Study Agriculture & Forestry, why & how to study
Agriculture & Forestry is a diverse and invigorating area to study. Related courses cover countryside management and crop science.
Agriculture & Forestry covers the study of farming and environmental sciences, such as soil analysis and estate management. It’s an increasingly modernised area of study, with climate change being at the forefront of public debate.
Undergraduate degrees in Agriculture & Forestry include:
- Conservation Biology & Ecology BSc
- Agricultural Technology BSc
- Agri-Business BSc
- Agricultural & Crop Science BSc
- Forestry BSc
Course options may include an integrated foundation year or placements.
Typical entry requirements for an Agriculture & Forestry degree range from 80 to 160 UCAS points. Qualifications required can include:
- A Levels: AAA–CCC
- BTECs: DDD–MMP
- Scottish Highers: AAAAB–BBBB (or AAB–BC for Advanced Highers)
- International Baccalaureate: 36–28
- Universities will usually ask that you’ve studied: A Level (or equivalent) in a science – typically biology, and may require certain grades in GCSE sciences or mathematics
Other good subjects to have studied include:
- Other sciences
- General studies and critical thinking A Level may not be acceptable
Modules will depend on the specific Agriculture & Forestry course, and may include:
- Agri-food business marketing and management
- Crop production systems
- Farm assurance and quality
- Forest and woodland management
- Practical skills in biodiversity and ecology
- Supply chain management
Courses are assessed in a variety of ways, depending on the module:
- Formal examinations
- Project work
- Practical exercises
- Oral presentations
Agriculture & Forestry are vital areas that face the combined challenges of climate change and population increase; there’s always going to be a need for new skills in these sectors.
- Vocational skills linked to your area of study, whether it’s soil analysis, assessing the health of forests, livestock management or more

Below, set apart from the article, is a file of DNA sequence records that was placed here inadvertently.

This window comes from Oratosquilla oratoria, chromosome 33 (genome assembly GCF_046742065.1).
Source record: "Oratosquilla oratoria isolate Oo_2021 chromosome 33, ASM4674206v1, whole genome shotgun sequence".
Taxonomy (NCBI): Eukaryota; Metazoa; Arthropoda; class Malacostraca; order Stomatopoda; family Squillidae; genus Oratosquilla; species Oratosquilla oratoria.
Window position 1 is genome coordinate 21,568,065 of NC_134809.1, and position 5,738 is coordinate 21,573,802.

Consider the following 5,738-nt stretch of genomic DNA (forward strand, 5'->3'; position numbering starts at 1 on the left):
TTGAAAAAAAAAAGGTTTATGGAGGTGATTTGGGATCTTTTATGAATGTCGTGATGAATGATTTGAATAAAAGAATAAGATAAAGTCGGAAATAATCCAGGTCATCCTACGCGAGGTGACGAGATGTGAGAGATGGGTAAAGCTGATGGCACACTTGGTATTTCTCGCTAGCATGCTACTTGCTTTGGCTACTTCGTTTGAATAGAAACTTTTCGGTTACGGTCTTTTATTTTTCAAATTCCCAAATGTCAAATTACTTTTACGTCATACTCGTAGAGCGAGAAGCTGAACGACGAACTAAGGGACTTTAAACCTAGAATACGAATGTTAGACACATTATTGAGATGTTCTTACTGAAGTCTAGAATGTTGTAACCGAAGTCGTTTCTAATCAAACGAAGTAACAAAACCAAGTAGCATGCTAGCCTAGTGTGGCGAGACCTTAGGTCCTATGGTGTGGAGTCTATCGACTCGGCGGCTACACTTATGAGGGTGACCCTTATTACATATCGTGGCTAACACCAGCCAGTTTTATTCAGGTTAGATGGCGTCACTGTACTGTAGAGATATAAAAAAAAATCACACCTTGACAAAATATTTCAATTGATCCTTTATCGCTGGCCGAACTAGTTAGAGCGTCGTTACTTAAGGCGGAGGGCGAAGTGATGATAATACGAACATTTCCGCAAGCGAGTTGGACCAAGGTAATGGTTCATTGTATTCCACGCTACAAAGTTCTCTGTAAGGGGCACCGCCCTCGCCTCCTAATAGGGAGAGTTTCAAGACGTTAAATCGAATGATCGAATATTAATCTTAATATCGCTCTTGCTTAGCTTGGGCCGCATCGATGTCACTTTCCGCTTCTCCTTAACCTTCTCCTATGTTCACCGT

- Data management and analysis
- Identifying trends from data
- Forward planning
- Degrees may be accredited by relevant professional bodies, such as the Royal Society of Biology
- May include professional accreditation, e.g. Chartered Forester or Chartered Arboriculturist through the Institute of Chartered Foresters
- May offer opportunity to register with the Chartered Management Institute and gain a level 5 Award or Certificate in Management and Leadership
Starting salaries for Agriculture & Forestry graduates are commonly between £19,000–£23,500.
The average salary for an agricultural manager is around £33,500 or £35,750 for environmental professionals, while a high-level forestry manager could earn up to £65,000.
Graduates with an Agriculture & Forestry degree commonly move into the following roles:
- Rural business manager
- Farm technician
- Environmental consultant
- Soil scientist
- Responsible sourcing specialist
- Farming journalist
Examples of taught master’s and research degrees at the postgraduate level include:
- Agricultural Economics MSc
- Agricultural Sciences & Production Systems MSc
- Agriculture PhD
- Agroforestry & Food Security MSc
- Tropical Forest Ecology MRes
Other subject areas that you may be interested in are:
Get in touch with your questions about studying Agriculture & Forestry by emailing email@example.com. We’d love to hear from you!